This is when the cornea or the lens in the eye is unevenly curved, causing rays of light entering the eye not to form a single focus on the retina. Typically, the cornea and lens are smooth and curved equally in all directions, and this helps focus light rays sharply onto the retina. But in astigmatism due to the uneven surfaces, rays of light entering the eye end up scattered with several focal points.
Persons with this refractive error experience blurred vision at both distance and near. They also experience intermittent periods of clear and blurred vision as the eye struggles to bring the scattered rays of light to a single point. But that extra effort to form a single focus cannot be sustained leading to periods of blurred vision. They are also prone to headaches.
Astigmatism can occur on its own or in combination with myopia or hyperopia
This is a gradual reduction with age in the ability of the eyes to focus at near. This is because, over time, the lens of the eye which is responsible for focusing at near loses its elasticity and thus its ability to adjust for near vision. This makes near objects or writings appear blurred. This refractive error is typically first noticed in persons in their late 30s or early 40s.
Persons with this refractive error usually need to hold reading material at arm’s length to make letters clearer, and experience eye strain and headaches after reading.
Treatment for Refractive Errors
Anyone with problems seeing objects clearly or seeing objects at all are to visit their eye doctor immediately. Your doctor would access the eye and explain to you the type of eye problem you are having and also guide you on the best treatment option for you.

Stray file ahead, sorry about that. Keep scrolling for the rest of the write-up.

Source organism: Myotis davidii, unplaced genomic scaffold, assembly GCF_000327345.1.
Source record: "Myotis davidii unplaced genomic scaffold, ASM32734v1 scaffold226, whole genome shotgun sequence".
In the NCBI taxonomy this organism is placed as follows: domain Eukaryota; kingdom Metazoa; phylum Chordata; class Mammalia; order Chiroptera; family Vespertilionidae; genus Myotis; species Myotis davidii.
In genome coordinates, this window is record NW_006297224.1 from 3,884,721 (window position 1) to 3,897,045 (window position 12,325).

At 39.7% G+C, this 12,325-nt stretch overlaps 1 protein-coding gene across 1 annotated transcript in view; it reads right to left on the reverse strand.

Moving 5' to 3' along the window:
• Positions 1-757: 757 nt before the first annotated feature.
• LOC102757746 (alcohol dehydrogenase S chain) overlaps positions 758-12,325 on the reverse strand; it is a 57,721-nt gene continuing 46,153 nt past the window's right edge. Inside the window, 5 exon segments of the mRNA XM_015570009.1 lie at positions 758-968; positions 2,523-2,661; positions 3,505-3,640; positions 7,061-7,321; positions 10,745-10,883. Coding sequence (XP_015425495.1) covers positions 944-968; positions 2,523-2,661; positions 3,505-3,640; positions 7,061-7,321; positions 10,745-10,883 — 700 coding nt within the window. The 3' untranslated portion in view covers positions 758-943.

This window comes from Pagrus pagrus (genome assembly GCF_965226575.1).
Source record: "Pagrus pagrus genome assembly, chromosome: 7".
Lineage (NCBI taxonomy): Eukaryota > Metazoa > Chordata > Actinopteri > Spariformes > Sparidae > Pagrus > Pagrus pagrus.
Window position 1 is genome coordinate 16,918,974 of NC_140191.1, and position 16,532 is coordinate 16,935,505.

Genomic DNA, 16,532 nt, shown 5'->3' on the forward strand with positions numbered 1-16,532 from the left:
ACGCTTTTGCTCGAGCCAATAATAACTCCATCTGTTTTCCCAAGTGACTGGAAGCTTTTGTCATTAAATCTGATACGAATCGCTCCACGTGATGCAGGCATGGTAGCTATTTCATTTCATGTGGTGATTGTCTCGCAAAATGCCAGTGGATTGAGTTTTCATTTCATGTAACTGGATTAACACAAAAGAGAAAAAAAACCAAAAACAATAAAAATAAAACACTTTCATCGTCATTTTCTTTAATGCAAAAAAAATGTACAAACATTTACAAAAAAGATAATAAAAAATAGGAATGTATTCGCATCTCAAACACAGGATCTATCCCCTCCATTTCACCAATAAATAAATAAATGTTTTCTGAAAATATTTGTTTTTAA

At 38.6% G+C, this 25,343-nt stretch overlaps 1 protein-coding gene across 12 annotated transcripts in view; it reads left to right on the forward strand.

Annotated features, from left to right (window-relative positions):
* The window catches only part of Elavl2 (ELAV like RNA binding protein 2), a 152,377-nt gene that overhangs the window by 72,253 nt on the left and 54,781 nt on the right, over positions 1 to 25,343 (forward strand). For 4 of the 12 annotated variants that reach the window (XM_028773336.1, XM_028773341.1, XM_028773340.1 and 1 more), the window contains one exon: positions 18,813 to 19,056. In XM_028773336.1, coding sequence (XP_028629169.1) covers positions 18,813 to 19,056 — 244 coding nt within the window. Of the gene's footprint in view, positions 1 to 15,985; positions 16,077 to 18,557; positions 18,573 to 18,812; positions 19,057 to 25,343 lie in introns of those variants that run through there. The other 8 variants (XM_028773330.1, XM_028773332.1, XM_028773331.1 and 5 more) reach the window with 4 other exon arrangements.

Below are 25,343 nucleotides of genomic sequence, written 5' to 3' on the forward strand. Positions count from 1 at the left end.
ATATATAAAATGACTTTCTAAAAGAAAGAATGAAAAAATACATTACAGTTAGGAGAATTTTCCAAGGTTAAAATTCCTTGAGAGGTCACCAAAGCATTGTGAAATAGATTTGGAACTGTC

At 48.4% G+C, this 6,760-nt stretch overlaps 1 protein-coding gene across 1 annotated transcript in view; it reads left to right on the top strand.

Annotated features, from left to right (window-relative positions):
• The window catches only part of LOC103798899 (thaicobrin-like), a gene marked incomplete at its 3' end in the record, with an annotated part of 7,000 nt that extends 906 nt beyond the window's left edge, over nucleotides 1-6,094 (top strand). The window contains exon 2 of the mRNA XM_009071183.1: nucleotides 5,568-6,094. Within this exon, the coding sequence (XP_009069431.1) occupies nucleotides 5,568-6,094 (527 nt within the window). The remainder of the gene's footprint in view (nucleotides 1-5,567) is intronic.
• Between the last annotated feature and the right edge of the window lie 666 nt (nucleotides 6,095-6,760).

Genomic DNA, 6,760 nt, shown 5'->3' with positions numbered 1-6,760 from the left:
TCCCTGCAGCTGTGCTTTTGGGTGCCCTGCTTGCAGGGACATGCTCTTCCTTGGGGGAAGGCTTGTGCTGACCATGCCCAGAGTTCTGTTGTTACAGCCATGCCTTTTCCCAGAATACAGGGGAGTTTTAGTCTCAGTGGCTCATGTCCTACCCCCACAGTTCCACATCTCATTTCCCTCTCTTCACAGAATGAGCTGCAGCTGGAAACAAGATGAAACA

For refractive errors, they can be corrected with the use of corrective lens in spectacles or contact lens. The glasses or contact lenses helps to adjust the rays of light before it gets into the eye so that they fall on the retina at a single focus.
Laser-assisted surgery, such as LASIK, may also help by altering the cornea so that the rays of light fall on the retina.
So you see refractive errors are nothing to get worried about. Just see your eye care practitioner if you have any of the above symptoms and get relief for your eyes.
How to Find these Refractive Errors early
Every child should be checked for their visual acuity as soon as they are old enough to obey instructions and cooperate with an eye exam. A good number of children will not need to use glasses or any other correction of vision.
Also, after starting school, whenever a problem is suspected, whether visual or academic, maybe if the child is performing poorly at school, The children’s eyes should be screened. Short sightedness (myopia) is usually the commonest refractive error in little children who just started school. Hence, the children sitting at the back would not be able to see the board, and would not say so. You might see them either standing to see or walking up to the front to see. Most would not say anything and would continue to do poorly in school. However, this can be corrected with eyeglasses.
So when you see a young child doing poorly in school, try to take the child for eye examination to be sure it is not a visual problem.